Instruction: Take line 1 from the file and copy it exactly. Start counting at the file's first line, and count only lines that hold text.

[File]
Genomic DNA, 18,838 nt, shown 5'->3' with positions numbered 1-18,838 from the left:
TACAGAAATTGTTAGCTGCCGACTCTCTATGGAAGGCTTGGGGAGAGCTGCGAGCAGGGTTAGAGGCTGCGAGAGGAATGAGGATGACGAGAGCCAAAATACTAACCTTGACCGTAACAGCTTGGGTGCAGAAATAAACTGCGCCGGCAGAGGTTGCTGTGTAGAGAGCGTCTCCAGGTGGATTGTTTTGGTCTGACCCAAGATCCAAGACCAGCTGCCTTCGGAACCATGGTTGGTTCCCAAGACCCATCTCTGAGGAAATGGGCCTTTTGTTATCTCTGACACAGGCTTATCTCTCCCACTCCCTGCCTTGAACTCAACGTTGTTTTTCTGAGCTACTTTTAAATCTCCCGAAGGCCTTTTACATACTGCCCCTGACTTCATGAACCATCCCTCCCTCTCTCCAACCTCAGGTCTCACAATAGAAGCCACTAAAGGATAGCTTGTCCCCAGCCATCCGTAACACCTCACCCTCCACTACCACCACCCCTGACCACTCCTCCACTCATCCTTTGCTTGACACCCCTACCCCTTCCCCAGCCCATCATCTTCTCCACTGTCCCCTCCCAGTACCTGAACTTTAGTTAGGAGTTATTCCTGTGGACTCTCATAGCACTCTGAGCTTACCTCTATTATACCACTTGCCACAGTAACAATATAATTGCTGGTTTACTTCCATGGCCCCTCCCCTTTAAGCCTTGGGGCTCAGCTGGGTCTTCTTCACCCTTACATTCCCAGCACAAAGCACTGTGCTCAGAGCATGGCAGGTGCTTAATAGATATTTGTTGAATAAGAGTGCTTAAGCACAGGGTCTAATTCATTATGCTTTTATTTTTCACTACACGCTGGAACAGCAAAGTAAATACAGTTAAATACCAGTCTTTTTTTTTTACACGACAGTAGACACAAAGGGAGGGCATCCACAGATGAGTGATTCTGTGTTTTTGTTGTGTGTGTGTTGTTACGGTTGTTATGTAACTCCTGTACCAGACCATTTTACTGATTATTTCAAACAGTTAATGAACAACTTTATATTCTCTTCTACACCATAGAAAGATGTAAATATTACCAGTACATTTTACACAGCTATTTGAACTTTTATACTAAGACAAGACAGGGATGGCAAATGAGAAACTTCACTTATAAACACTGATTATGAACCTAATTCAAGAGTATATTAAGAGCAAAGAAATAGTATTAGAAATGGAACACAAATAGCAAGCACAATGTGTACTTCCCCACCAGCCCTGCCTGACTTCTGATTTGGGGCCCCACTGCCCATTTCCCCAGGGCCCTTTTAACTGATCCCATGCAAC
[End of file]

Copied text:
Genomic DNA, 18,838 nt, shown 5'->3' with positions numbered 1-18,838 from the left: